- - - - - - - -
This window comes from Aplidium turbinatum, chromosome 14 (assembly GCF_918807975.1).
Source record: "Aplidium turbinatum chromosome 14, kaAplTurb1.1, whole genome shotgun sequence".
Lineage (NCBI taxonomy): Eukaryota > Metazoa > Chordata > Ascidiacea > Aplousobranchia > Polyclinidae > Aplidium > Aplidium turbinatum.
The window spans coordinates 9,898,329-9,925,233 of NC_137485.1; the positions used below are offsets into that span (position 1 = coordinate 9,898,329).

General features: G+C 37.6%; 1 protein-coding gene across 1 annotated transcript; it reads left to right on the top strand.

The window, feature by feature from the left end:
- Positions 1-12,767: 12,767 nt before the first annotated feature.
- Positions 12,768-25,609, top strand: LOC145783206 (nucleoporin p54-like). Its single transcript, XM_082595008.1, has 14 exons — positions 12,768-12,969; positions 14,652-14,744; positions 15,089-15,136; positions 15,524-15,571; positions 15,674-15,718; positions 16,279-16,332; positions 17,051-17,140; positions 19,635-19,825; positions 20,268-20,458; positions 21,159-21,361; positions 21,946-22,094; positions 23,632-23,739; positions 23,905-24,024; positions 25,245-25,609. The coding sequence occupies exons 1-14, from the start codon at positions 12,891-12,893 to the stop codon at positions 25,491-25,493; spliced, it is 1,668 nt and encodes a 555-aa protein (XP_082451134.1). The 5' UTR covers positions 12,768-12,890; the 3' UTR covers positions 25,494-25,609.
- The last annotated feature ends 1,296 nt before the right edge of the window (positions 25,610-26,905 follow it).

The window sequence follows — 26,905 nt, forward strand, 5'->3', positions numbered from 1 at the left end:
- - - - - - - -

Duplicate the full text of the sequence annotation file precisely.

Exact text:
This window comes from Aplidium turbinatum, chromosome 14 (assembly GCF_918807975.1).
Source record: "Aplidium turbinatum chromosome 14, kaAplTurb1.1, whole genome shotgun sequence".
Lineage (NCBI taxonomy): Eukaryota > Metazoa > Chordata > Ascidiacea > Aplousobranchia > Polyclinidae > Aplidium > Aplidium turbinatum.
The window spans coordinates 9,898,329-9,925,233 of NC_137485.1; the positions used below are offsets into that span (position 1 = coordinate 9,898,329).

General features: G+C 37.6%; 1 protein-coding gene across 1 annotated transcript; it reads left to right on the top strand.

The window, feature by feature from the left end:
- Positions 1-12,767: 12,767 nt before the first annotated feature.
- Positions 12,768-25,609, top strand: LOC145783206 (nucleoporin p54-like). Its single transcript, XM_082595008.1, has 14 exons — positions 12,768-12,969; positions 14,652-14,744; positions 15,089-15,136; positions 15,524-15,571; positions 15,674-15,718; positions 16,279-16,332; positions 17,051-17,140; positions 19,635-19,825; positions 20,268-20,458; positions 21,159-21,361; positions 21,946-22,094; positions 23,632-23,739; positions 23,905-24,024; positions 25,245-25,609. The coding sequence occupies exons 1-14, from the start codon at positions 12,891-12,893 to the stop codon at positions 25,491-25,493; spliced, it is 1,668 nt and encodes a 555-aa protein (XP_082451134.1). The 5' UTR covers positions 12,768-12,890; the 3' UTR covers positions 25,494-25,609.
- The last annotated feature ends 1,296 nt before the right edge of the window (positions 25,610-26,905 follow it).

The window sequence follows — 26,905 nt, forward strand, 5'->3', positions numbered from 1 at the left end: